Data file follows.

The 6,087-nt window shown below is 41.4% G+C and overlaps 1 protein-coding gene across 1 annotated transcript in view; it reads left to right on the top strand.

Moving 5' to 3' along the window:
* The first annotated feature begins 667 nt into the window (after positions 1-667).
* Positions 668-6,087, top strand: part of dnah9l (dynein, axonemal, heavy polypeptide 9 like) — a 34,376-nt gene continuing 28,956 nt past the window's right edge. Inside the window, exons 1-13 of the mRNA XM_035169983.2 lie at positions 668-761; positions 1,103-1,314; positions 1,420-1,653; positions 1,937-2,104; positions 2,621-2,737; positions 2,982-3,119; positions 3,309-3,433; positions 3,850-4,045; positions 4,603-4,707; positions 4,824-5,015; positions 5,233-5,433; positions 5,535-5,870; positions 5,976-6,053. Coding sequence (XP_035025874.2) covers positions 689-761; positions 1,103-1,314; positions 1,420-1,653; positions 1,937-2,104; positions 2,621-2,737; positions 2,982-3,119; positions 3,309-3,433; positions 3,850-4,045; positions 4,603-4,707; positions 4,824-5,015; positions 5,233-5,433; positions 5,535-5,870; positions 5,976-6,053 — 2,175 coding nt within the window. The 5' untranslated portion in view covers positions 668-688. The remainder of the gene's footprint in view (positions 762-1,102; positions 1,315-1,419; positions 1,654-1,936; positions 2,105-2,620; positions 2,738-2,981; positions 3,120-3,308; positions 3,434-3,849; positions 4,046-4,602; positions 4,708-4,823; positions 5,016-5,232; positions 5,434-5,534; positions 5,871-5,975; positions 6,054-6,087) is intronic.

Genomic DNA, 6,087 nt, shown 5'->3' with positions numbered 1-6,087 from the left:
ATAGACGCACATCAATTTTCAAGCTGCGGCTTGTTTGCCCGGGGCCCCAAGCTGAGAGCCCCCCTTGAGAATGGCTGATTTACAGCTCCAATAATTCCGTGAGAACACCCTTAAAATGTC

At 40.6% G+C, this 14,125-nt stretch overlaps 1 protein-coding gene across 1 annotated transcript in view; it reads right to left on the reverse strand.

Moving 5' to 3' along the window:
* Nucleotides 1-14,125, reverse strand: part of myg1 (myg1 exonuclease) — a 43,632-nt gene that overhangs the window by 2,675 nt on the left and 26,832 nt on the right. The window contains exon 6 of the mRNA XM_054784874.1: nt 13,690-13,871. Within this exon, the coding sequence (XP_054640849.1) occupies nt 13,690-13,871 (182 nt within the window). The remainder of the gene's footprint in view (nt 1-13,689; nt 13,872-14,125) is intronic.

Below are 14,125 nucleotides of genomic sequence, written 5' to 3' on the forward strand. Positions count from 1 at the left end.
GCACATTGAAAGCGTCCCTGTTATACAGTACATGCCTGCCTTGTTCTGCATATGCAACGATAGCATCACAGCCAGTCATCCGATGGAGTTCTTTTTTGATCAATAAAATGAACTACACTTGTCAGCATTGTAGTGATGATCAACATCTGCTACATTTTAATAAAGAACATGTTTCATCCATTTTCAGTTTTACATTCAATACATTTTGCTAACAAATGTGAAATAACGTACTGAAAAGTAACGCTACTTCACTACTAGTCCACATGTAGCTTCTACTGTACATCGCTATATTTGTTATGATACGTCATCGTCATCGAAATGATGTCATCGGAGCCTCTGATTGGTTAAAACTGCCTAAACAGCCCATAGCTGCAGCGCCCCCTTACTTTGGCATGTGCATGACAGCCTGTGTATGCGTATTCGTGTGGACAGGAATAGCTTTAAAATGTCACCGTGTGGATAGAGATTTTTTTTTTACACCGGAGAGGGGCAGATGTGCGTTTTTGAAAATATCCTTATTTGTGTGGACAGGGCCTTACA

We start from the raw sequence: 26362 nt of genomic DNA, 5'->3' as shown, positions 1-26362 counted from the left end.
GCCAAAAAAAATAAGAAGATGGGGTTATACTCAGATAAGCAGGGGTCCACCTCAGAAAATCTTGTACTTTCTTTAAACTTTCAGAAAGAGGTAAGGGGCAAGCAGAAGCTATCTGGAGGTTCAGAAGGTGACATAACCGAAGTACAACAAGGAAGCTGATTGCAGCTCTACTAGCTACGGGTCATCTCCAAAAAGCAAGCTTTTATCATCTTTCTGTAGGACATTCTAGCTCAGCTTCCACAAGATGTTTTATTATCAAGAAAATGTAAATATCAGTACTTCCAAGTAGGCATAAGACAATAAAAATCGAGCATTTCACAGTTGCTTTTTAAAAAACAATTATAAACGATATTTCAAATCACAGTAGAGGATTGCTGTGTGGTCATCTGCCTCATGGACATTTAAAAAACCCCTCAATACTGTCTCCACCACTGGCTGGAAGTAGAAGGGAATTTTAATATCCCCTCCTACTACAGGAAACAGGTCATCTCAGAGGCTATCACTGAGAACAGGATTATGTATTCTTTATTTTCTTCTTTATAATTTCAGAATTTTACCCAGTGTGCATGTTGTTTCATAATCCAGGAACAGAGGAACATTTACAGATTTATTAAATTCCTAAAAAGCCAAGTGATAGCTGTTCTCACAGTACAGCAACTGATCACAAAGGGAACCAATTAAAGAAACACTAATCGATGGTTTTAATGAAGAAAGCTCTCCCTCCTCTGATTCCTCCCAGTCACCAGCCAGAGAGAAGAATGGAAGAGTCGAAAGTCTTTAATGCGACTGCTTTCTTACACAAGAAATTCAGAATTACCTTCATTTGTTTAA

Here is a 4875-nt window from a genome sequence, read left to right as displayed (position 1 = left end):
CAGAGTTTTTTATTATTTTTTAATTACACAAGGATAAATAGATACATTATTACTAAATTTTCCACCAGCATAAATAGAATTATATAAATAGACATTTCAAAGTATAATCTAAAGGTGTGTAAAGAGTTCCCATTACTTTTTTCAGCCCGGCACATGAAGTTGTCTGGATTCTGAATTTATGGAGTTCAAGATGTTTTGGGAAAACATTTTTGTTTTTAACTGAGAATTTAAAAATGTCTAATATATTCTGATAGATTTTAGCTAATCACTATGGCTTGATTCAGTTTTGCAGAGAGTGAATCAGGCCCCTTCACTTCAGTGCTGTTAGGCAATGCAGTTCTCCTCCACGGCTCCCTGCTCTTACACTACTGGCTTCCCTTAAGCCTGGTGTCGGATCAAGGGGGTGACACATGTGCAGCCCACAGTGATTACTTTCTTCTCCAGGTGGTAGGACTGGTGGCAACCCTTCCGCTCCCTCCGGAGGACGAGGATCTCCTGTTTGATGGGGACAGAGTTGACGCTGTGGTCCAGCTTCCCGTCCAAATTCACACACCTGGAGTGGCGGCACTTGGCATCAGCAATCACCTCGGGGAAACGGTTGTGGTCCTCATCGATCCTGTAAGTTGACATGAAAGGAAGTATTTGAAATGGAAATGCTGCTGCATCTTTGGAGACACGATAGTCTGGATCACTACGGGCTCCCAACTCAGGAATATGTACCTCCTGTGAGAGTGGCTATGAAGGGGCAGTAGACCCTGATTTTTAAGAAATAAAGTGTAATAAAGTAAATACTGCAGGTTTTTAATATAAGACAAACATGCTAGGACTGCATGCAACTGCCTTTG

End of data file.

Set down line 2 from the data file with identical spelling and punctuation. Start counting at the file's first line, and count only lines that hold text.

Moving 5' to 3' along the window: